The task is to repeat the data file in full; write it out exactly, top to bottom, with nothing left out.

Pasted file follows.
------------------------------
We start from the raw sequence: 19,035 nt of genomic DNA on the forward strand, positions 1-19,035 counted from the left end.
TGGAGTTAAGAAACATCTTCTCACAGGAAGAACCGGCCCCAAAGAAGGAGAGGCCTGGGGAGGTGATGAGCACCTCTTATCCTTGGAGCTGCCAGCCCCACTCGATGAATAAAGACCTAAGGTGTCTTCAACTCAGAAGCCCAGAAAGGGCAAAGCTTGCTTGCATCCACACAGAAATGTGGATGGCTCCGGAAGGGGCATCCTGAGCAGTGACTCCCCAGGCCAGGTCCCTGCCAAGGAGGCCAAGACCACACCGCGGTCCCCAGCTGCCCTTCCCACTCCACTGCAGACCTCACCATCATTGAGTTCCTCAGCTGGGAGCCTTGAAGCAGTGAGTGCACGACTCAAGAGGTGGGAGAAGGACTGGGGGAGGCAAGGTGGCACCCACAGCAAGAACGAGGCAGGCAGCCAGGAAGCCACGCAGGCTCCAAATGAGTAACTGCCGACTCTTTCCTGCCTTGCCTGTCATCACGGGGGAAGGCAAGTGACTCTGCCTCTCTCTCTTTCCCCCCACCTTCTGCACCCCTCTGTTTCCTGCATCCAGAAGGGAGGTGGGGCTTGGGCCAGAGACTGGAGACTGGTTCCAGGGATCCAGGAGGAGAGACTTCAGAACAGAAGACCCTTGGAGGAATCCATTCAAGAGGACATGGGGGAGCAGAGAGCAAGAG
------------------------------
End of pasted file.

We start from the raw sequence: 19,035 nt of genomic DNA on the forward strand, positions 1-19,035 counted from the left end.
TGGAGTTAAGAAACATCTTCTCACAGGAAGAACCGGCCCCAAAGAAGGAGAGGCCTGGGGAGGTGATGAGCACCTCTTATCCTTGGAGCTGCCAGCCCCACTCGATGAATAAAGACCTAAGGTGTCTTCAACTCAGAAGCCCAGAAAGGGCAAAGCTTGCTTGCATCCACACAGAAATGTGGATGGCTCCGGAAGGGGCATCCTGAGCAGTGACTCCCCAGGCCAGGTCCCTGCCAAGGAGGCCAAGACCACACCGCGGTCCCCAGCTGCCCTTCCCACTCCACTGCAGACCTCACCATCATTGAGTTCCTCAGCTGGGAGCCTTGAAGCAGTGAGTGCACGACTCAAGAGGTGGGAGAAGGACTGGGGGAGGCAAGGTGGCACCCACAGCAAGAACGAGGCAGGCAGCCAGGAAGCCACGCAGGCTCCAAATGAGTAACTGCCGACTCTTTCCTGCCTTGCCTGTCATCACGGGGGAAGGCAAGTGACTCTGCCTCTCTCTCTTTCCCCCCACCTTCTGCACCCCTCTGTTTCCTGCATCCAGAAGGGAGGTGGGGCTTGGGCCAGAGACTGGAGACTGGTTCCAGGGATCCAGGAGGAGAGACTTCAGAACAGAAGACCCTTGGAGGAATCCATTCAAGAGGACATGGGGGAGCAGAGAGCAAGAG